I believed a two way trans-Atlantic QSO was in my future but was not sure when. I was eager for an attempt but still very much struggling with equipment and budget. I was hearing stations from Europe. Stations from Europe were hearing me. But for the most part, those who heard me did not have transmitting capability or not sufficient to reach across the Atlantic. The best bet would seem to be 2E0ILY. We had conducted tests earlier in the season and I could often copy his JT9 beacon. Chris could occasionally copy my WSPR signal but not at sufficient strength for JT9 to be viable. I knew there were ways to get it done, but this would take several nights. I was hesitant to ask anyone to commit such effort and time to a QSO.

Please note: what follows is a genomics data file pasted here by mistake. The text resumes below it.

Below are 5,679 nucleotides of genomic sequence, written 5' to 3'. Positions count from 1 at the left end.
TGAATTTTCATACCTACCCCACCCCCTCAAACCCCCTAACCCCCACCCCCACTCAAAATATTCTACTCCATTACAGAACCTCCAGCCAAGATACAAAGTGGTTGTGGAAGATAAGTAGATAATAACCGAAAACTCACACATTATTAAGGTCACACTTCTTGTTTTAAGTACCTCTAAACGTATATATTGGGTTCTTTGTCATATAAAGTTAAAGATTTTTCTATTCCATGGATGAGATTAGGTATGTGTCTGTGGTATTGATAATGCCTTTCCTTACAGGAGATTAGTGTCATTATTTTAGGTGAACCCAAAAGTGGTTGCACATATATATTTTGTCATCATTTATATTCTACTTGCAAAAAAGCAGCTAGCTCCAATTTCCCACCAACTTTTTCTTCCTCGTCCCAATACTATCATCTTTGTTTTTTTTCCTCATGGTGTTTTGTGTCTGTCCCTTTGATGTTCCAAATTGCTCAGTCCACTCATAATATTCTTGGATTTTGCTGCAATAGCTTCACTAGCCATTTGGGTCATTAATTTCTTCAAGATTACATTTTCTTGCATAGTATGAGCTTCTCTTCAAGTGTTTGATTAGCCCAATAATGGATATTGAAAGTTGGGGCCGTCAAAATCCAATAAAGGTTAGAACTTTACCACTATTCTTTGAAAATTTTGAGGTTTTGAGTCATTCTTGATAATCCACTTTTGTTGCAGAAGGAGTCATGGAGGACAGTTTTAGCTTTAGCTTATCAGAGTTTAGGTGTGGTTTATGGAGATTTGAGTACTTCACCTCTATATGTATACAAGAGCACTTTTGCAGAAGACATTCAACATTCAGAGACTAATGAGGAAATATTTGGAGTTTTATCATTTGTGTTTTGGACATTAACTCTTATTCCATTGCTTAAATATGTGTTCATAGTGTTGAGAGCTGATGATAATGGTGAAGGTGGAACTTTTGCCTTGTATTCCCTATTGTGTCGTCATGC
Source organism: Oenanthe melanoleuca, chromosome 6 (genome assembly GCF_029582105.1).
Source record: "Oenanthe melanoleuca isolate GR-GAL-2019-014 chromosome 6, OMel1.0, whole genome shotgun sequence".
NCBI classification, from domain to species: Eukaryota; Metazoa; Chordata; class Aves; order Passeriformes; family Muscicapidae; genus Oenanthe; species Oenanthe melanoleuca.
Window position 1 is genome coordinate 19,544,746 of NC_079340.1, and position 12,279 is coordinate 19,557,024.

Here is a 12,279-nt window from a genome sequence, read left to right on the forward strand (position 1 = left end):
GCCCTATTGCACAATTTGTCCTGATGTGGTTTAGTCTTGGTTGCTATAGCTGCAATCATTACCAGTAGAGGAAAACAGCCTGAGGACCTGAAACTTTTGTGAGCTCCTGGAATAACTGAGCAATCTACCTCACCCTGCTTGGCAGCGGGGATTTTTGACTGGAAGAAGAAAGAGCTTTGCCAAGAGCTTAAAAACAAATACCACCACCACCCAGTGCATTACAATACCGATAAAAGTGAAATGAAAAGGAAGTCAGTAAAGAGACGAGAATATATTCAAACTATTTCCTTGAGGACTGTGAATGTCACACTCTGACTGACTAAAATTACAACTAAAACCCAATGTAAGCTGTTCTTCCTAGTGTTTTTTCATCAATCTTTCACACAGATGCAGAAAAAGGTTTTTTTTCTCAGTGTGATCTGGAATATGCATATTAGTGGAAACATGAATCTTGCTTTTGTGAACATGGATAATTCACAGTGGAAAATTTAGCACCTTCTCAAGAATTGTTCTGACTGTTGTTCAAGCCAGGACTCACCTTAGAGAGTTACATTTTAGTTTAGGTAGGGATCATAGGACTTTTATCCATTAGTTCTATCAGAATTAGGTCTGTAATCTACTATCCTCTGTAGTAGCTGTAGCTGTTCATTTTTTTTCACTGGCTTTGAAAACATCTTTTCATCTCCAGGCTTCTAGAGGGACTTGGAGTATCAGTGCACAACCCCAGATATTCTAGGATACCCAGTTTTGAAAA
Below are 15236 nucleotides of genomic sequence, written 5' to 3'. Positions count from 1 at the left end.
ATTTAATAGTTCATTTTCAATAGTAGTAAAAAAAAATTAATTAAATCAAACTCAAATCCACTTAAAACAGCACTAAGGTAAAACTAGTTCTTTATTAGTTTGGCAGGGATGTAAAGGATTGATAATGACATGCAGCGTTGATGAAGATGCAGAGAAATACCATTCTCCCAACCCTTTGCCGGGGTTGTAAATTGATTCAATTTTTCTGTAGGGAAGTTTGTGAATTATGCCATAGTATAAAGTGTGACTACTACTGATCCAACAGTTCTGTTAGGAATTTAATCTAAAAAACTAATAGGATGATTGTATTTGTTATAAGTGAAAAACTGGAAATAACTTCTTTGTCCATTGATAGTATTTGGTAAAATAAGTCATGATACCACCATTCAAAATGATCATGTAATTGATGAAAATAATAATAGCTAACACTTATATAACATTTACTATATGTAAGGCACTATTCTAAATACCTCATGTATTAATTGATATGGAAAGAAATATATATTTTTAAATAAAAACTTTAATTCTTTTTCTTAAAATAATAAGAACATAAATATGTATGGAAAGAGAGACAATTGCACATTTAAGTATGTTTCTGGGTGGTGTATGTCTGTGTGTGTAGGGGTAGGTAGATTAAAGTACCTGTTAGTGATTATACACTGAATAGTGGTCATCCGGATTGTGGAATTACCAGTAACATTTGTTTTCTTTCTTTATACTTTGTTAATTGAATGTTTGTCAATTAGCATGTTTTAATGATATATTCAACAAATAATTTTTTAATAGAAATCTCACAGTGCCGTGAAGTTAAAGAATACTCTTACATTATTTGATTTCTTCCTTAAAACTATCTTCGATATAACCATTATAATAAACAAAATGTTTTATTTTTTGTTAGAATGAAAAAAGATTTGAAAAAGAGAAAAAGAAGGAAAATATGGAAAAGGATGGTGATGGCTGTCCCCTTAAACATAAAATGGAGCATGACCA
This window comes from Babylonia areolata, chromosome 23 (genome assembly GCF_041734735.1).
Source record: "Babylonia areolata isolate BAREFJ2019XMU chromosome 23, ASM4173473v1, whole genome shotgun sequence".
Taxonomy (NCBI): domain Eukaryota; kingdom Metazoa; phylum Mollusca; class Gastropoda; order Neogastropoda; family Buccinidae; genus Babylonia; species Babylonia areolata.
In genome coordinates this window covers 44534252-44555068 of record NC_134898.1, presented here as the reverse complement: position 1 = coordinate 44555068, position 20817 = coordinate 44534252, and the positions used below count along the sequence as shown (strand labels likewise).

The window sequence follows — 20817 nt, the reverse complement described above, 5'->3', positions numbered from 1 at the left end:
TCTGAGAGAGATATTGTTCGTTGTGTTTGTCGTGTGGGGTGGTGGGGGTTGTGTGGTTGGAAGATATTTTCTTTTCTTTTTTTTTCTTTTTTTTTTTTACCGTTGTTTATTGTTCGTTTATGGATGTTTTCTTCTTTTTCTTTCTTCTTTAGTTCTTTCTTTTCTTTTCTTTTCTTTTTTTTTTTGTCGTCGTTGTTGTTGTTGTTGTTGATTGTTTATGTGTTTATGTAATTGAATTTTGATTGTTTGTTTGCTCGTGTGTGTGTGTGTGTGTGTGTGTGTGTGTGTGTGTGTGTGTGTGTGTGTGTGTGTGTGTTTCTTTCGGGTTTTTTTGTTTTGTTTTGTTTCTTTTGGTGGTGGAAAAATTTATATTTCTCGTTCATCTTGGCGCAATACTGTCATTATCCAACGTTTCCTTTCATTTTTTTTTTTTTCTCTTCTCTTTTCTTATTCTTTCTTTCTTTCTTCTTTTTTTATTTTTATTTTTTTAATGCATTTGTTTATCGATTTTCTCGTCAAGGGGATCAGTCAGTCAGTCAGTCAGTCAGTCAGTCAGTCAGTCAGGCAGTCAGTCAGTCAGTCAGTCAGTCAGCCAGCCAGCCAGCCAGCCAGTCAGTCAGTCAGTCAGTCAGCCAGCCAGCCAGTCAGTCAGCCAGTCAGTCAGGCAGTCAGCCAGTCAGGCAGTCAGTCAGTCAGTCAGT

As the relatively quiet season was drawing to an end I realized another season is never guaranteed for any number of reasons. I had given the matter considerable thought. There were no practical digital modes which would work with the low signal levels involved. Two old school modes came to mind: QRSS and DFCW. Both are very slow, trading time for weak signal detection capability. QRSS is extremely slow CW, so slow in fact that it can only be copied by reading it off a computer screen. In this case, a speed of QRSS60 would be best, meaning that each dot would be 60 seconds in duration. A dash is three times as long, just as in normal CW. This mode requires nothing special for equipment, as it uses on/off keying of a carrier and is fairly tolerant of frequency drift. But, the shortest element, the dot, sets the achievable signal to noise ratio. There is no advantage gained from the dashes being three times as long, so it is essentially time wasted. Time is valuable, as signal fading means you have a limited amount of time to copy the message. DFCW, or dual frequency CW is an offshoot of QRSS in which dots and dashes are the same length but sent on slightly different frequencies so that one may be differentiated from the other. This saves considerable time with no reduction in signal to noise ratio but requires more complex transmitter keying and reasonably tight frequency stability. In a typical DFCW60 transmission, the dot to dash frequency shift is a small fraction of a hertz. Transmitter and receiver drift must be held to less than this in order to avoid dot-dash ambiguity at the receiving end. It would take about an hour to send two call signs at DFCW60 speed. It was now late March. Clearly there would not be enough common darkness between Maine and any part of Europe to allow a QSO to be completed in a single night at this speed.